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Day Twelve and Thirteen -- Metrics Are A Blessing And A Curse

Here was the plan for Day 12. If you remember, I was wrecked a few days earlier and looking to re-track --

Plan for tomorrow…

Over the next 3 days, need, *Sales *Philanthropy *Writing

Tomorrow… *Morning, a couple errands (power, etc) *Afternoon, take a quick crack at writing *Go to gym *Clean up *Meet Stepan, goals, etc. *Sleep early enough, tomorrow doesn't have to be crazy -- more important to just be on track

Here's what happened -

Micropriorities

On Tynan

I've talked a lot before about priorities in a macro sense-- that it's a good idea to have one large overriding first priority. In my case, that priority is SETT. So when another really exciting project comes across my desk, I can easily turn it down and just focus on SETT. On a daily basis, though, SETT isn't actually my top momentary priority at all times. If it was, I wouldn't ever eat or sleep, because working on SETT would be more important.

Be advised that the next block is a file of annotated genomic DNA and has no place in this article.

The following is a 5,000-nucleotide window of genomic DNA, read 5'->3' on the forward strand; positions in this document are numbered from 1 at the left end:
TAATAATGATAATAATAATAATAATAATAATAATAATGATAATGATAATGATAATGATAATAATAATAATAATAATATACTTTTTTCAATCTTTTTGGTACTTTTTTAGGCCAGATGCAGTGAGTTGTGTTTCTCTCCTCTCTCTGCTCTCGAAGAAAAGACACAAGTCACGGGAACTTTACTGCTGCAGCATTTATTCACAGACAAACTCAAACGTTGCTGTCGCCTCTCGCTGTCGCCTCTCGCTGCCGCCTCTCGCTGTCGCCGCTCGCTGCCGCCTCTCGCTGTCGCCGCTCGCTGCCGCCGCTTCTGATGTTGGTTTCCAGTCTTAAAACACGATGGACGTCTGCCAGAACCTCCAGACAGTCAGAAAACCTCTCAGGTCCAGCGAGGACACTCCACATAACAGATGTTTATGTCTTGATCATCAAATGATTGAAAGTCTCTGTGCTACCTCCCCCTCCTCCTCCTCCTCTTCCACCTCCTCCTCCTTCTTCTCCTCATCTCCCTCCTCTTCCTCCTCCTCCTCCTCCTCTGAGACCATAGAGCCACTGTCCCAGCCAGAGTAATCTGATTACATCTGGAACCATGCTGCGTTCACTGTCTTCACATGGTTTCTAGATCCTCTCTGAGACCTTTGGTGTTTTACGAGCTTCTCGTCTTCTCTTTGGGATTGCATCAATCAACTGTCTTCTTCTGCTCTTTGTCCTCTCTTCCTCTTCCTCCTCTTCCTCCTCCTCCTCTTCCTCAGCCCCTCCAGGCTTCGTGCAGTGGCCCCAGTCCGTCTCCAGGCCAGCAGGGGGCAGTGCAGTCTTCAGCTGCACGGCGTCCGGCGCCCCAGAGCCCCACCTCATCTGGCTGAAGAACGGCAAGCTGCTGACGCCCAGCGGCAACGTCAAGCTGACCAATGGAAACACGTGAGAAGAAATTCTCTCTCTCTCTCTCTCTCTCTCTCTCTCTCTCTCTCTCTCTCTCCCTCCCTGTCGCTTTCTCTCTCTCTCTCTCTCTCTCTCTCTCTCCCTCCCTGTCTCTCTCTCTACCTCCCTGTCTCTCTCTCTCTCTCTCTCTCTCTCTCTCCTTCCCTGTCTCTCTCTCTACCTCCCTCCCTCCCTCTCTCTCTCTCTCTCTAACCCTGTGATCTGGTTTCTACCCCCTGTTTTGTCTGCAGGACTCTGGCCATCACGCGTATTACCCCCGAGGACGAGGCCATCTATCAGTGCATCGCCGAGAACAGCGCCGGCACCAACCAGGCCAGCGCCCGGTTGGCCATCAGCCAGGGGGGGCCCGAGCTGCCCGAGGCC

One of the keys to high efficiency (which translates directly to high productivity) is knowing what you're doing next. The biggest indicator on whether or not I'll have a productive day is whether or not I know exactly what I should be working on. When there's one big fix that needs to be created or one big feature that needs to be built, I have no problem putting in a 12-14 hour day. On the other hand, when I have ten low priority things I could work on, I tend to get much less done.

These deliberations happen outside of SETT, too. If I have a good block of SETT work to do, should I skip my daily blog post? What if a friend invites me to tea?

Without a clear hierarchy of priorities, it's easy to succumb to decision paralysis. I might start a paragraph of a blog post, but then when it's not coming together well, go answer some emails. To combat this, I decided to take the time and write out my micropriorities. Here they are with notes:

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